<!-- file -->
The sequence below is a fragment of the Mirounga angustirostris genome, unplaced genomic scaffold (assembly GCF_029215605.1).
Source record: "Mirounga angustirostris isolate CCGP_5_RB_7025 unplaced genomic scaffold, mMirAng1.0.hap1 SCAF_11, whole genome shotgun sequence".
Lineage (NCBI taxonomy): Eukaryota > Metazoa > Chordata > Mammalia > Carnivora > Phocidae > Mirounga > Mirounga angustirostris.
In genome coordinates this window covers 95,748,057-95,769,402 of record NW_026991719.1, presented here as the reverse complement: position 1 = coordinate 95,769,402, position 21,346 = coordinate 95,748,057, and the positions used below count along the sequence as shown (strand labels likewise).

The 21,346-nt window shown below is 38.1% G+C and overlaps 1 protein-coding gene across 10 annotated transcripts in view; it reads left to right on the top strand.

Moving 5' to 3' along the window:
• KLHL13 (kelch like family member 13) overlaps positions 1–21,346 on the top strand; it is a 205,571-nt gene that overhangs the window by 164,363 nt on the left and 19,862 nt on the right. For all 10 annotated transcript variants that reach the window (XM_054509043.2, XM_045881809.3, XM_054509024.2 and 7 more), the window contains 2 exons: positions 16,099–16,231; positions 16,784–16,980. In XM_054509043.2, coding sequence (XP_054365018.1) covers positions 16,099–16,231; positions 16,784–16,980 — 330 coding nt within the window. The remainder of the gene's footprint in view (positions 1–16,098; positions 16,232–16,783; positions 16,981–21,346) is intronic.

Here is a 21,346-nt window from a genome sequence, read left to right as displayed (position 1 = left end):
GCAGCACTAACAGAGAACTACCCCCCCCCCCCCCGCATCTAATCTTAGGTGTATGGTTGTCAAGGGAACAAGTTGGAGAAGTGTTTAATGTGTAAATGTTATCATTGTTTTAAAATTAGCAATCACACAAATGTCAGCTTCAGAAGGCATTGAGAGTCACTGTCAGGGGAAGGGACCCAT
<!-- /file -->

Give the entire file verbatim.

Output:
The sequence below is a fragment of the Mirounga angustirostris genome, unplaced genomic scaffold (assembly GCF_029215605.1).
Source record: "Mirounga angustirostris isolate CCGP_5_RB_7025 unplaced genomic scaffold, mMirAng1.0.hap1 SCAF_11, whole genome shotgun sequence".
Lineage (NCBI taxonomy): Eukaryota > Metazoa > Chordata > Mammalia > Carnivora > Phocidae > Mirounga > Mirounga angustirostris.
In genome coordinates this window covers 95,748,057-95,769,402 of record NW_026991719.1, presented here as the reverse complement: position 1 = coordinate 95,769,402, position 21,346 = coordinate 95,748,057, and the positions used below count along the sequence as shown (strand labels likewise).

The 21,346-nt window shown below is 38.1% G+C and overlaps 1 protein-coding gene across 10 annotated transcripts in view; it reads left to right on the top strand.

Moving 5' to 3' along the window:
• KLHL13 (kelch like family member 13) overlaps positions 1–21,346 on the top strand; it is a 205,571-nt gene that overhangs the window by 164,363 nt on the left and 19,862 nt on the right. For all 10 annotated transcript variants that reach the window (XM_054509043.2, XM_045881809.3, XM_054509024.2 and 7 more), the window contains 2 exons: positions 16,099–16,231; positions 16,784–16,980. In XM_054509043.2, coding sequence (XP_054365018.1) covers positions 16,099–16,231; positions 16,784–16,980 — 330 coding nt within the window. The remainder of the gene's footprint in view (positions 1–16,098; positions 16,232–16,783; positions 16,981–21,346) is intronic.

Here is a 21,346-nt window from a genome sequence, read left to right as displayed (position 1 = left end):
GCAGCACTAACAGAGAACTACCCCCCCCCCCCCCGCATCTAATCTTAGGTGTATGGTTGTCAAGGGAACAAGTTGGAGAAGTGTTTAATGTGTAAATGTTATCATTGTTTTAAAATTAGCAATCACACAAATGTCAGCTTCAGAAGGCATTGAGAGTCACTGTCAGGGGAAGGGACCCAT